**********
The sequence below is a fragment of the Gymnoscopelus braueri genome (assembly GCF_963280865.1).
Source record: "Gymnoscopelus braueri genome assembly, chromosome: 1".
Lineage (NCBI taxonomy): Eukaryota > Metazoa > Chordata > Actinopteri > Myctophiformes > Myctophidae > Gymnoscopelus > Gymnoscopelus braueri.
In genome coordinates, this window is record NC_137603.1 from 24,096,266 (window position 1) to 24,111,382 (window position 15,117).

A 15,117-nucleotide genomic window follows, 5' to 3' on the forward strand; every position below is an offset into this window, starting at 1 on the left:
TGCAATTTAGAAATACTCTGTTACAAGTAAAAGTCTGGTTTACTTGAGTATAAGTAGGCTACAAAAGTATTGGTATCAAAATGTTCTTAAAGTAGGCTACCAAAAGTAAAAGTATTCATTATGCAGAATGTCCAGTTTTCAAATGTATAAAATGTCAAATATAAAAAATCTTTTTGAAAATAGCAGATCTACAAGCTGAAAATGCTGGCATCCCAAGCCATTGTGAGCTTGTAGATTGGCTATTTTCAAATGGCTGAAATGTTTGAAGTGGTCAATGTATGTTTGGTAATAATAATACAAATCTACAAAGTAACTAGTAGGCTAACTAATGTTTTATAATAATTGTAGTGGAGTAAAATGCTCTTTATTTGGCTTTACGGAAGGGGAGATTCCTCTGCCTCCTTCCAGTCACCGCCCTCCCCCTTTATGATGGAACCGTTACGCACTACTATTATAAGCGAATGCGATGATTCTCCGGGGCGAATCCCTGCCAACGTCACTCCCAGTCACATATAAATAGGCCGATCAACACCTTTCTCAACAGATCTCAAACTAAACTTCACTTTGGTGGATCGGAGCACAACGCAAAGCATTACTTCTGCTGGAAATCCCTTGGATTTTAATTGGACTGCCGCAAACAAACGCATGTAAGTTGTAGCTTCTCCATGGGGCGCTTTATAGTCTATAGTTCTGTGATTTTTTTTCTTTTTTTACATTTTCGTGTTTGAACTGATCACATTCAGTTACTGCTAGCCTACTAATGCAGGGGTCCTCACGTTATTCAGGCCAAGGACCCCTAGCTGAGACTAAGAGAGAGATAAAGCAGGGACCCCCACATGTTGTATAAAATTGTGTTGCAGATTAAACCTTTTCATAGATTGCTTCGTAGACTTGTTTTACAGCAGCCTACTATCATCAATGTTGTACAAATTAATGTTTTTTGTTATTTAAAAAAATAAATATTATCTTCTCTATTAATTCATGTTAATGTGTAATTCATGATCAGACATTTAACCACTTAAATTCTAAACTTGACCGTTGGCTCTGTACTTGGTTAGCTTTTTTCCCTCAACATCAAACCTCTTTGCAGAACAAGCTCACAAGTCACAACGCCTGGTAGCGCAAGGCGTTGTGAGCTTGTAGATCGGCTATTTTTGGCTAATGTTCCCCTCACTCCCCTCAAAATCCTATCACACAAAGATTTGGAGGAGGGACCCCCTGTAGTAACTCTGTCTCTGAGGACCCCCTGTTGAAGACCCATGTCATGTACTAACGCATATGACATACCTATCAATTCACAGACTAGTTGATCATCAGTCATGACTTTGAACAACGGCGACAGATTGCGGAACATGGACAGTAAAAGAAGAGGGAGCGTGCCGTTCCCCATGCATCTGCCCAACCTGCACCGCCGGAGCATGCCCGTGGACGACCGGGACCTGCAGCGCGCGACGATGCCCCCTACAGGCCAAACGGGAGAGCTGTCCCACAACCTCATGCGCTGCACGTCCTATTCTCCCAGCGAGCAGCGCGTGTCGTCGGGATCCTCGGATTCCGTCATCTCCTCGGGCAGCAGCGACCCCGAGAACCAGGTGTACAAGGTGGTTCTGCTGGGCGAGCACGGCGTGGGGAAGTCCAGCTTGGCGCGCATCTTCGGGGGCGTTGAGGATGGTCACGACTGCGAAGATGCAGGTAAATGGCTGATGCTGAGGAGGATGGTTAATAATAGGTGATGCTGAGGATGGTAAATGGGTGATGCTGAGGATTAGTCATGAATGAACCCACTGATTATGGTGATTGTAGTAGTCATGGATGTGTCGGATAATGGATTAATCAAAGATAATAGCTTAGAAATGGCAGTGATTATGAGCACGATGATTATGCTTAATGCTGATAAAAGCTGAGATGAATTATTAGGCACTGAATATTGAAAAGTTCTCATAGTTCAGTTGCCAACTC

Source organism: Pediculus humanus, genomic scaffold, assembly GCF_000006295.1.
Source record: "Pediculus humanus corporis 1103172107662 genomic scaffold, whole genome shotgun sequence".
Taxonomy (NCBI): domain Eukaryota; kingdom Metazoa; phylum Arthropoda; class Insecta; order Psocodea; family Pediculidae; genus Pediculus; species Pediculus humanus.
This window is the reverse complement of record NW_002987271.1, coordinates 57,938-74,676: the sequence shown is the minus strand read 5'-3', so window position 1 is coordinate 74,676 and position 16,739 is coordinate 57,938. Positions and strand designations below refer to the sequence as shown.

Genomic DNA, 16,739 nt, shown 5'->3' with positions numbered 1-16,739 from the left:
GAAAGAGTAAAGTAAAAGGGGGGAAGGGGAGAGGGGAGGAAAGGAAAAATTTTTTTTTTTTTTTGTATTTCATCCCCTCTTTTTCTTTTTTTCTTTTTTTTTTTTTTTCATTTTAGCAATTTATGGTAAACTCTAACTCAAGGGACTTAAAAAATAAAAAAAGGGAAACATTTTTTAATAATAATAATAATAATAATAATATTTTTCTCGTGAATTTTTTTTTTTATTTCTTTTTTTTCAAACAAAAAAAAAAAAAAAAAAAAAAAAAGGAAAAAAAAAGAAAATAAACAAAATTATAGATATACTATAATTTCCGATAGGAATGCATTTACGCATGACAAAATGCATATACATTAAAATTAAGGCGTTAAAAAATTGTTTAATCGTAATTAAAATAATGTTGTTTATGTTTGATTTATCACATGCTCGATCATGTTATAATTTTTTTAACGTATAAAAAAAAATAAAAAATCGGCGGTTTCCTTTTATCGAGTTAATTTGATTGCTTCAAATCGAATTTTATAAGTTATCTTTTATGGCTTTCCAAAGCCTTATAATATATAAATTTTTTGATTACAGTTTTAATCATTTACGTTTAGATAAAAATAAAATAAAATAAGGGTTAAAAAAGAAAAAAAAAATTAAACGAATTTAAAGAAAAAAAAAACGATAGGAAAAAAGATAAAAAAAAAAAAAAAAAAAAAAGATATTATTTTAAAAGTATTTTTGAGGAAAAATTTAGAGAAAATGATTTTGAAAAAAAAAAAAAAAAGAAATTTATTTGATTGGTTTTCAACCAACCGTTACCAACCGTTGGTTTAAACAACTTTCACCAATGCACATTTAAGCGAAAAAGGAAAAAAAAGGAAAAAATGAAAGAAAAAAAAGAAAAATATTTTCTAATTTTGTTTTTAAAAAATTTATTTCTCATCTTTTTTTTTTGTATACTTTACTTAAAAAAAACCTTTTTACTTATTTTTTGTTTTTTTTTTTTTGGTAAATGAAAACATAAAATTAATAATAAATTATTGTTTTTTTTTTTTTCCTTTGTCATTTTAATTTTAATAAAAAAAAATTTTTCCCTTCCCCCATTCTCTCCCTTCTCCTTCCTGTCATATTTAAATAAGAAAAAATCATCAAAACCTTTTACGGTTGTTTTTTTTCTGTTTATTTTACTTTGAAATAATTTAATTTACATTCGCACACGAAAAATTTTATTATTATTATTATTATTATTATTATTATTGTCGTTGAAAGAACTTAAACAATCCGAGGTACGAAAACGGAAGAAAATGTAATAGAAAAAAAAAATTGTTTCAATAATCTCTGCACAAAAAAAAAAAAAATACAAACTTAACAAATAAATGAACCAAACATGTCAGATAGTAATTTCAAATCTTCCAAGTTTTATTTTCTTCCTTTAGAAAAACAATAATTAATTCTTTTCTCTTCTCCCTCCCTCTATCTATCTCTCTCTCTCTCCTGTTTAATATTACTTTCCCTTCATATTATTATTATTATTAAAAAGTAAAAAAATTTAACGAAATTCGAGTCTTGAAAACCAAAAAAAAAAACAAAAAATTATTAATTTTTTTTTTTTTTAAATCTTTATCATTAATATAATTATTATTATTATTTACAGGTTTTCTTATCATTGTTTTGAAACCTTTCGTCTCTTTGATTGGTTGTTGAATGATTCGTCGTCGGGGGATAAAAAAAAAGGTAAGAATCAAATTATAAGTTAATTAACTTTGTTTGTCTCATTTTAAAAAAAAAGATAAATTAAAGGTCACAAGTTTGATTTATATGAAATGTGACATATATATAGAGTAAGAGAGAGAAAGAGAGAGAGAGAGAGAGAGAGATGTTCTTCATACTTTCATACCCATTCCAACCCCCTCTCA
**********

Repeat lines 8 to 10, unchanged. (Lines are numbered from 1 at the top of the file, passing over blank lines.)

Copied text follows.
Source record: "Pediculus humanus corporis 1103172107662 genomic scaffold, whole genome shotgun sequence".
Taxonomy (NCBI): domain Eukaryota; kingdom Metazoa; phylum Arthropoda; class Insecta; order Psocodea; family Pediculidae; genus Pediculus; species Pediculus humanus.
This window is the reverse complement of record NW_002987271.1, coordinates 57,938-74,676: the sequence shown is the minus strand read 5'-3', so window position 1 is coordinate 74,676 and position 16,739 is coordinate 57,938. Positions and strand designations below refer to the sequence as shown.